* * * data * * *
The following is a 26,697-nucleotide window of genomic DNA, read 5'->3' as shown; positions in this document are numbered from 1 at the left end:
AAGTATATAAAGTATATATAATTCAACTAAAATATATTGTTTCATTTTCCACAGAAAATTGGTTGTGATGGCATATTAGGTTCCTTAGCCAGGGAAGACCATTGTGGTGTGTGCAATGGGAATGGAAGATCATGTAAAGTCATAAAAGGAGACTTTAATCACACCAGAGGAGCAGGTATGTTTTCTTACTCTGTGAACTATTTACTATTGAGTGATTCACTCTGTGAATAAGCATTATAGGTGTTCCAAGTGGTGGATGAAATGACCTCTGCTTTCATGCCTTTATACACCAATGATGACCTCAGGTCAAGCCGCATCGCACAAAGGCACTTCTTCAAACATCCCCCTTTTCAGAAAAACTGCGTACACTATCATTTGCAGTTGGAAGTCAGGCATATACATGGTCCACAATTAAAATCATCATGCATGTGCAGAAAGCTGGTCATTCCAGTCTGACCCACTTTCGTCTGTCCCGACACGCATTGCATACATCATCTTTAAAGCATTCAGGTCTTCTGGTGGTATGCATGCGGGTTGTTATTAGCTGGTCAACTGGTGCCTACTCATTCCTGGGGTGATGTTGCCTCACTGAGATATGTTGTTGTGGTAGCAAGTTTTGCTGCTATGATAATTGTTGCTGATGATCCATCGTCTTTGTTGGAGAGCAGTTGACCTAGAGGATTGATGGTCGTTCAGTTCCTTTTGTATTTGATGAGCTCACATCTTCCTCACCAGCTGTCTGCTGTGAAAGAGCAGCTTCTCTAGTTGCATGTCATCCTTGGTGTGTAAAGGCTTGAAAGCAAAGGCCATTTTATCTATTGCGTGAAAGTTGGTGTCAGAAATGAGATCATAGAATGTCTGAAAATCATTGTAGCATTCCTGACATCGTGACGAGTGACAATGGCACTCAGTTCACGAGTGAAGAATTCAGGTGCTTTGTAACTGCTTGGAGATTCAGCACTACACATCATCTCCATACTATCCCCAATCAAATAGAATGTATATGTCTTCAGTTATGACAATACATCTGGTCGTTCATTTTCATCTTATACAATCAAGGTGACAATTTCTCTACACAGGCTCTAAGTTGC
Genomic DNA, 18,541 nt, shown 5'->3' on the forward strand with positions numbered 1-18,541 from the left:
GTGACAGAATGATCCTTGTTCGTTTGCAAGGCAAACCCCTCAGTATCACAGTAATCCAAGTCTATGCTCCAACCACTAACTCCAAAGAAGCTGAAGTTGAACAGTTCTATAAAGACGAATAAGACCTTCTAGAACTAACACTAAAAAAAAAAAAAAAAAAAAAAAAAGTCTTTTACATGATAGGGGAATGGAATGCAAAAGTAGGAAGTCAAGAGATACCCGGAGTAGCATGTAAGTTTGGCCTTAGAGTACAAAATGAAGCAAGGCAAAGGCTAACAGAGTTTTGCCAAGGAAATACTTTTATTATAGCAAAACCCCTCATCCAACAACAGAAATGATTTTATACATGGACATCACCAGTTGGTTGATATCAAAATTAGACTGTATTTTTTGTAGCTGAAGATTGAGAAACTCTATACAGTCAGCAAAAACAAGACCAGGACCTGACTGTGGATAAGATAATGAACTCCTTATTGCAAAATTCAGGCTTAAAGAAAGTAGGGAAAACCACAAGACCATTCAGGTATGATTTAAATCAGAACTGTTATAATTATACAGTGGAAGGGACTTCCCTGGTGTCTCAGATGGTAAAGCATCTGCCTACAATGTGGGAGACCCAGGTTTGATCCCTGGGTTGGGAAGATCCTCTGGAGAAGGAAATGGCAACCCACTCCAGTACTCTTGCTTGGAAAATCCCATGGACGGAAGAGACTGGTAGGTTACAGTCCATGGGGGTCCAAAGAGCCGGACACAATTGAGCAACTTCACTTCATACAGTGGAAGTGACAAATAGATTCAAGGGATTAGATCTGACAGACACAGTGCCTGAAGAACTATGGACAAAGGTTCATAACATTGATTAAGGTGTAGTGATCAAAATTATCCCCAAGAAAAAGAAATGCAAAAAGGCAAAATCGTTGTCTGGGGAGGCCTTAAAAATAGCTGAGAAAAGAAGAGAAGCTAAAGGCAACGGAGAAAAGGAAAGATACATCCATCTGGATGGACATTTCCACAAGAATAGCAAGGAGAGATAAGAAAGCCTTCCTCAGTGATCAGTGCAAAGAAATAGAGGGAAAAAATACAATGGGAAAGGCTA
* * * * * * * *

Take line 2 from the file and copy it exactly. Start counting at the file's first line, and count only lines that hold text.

AAGTATATAAAGTATATATAATTCAACTAAAATATATTGTTTCATTTTCCACAGAAAATTGGTTGTGATGGCATATTAGGTTCCTTAGCCAGGGAAGACCATTGTGGTGTGTGCAATGGGAATGGAAGATCATGTAAAGTCATAAAAGGAGACTTTAATCACACCAGAGGAGCAGGTATGTTTTCTTACTCTGTGAACTATTTACTATTGAGTGATTCACTCTGTGAATAAGCATTATAGGTGTTCCAAGTGGTGGATGAAATGACCTCTGCTTTCATGCCTTTATACACCAATGATGACCTCAGGTCAAGCCGCATCGCACAAAGGCACTTCTTCAAACATCCCCCTTTTCAGAAAAACTGCGTACACTATCATTTGCAGTTGGAAGTCAGGCATATACATGGTCCACAATTAAAATCATCATGCATGTGCAGAAAGCTGGTCATTCCAGTCTGACCCACTTTCGTCTGTCCCGACACGCATTGCATACATCATCTTTAAAGCATTCAGGTCTTCTGGTGGTATGCATGCGGGTTGTTATTAGCTGGTCAACTGGTGCCTACTCATTCCTGGGGTGATGTTGCCTCACTGAGATATGTTGTTGTGGTAGCAAGTTTTGCTGCTATGATAATTGTTGCTGATGATCCATCGTCTTTGTTGGAGAGCAGTTGACCTAGAGGATTGATGGTCGTTCAGTTCCTTTTGTATTTGATGAGCTCACATCTTCCTCACCAGCTGTCTGCTGTGAAAGAGCAGCTTCTCTAGTTGCATGTCATCCTTGGTGTGTAAAGGCTTGAAAGCAAAGGCCATTTTATCTATTGCGTGAAAGTTGGTGTCAGAAATGAGATCATAGAATGTCTGAAAATCATTGTAGCATTCCTGACATCGTGACGAGTGACAATGGCACTCAGTTCACGAGTGAAGAATTCAGGTGCTTTGTAACTGCTTGGAGATTCAGCACTACACATCATCTCCATACTATCCCCAATCAAATAGAATGTATATGTCTTCAGTTATGACAATACATCTGGTCGTTCATTTTCATCTTATACAATCAAGGTGACAATTTCTCTACACAGGCTCTAAGTTGC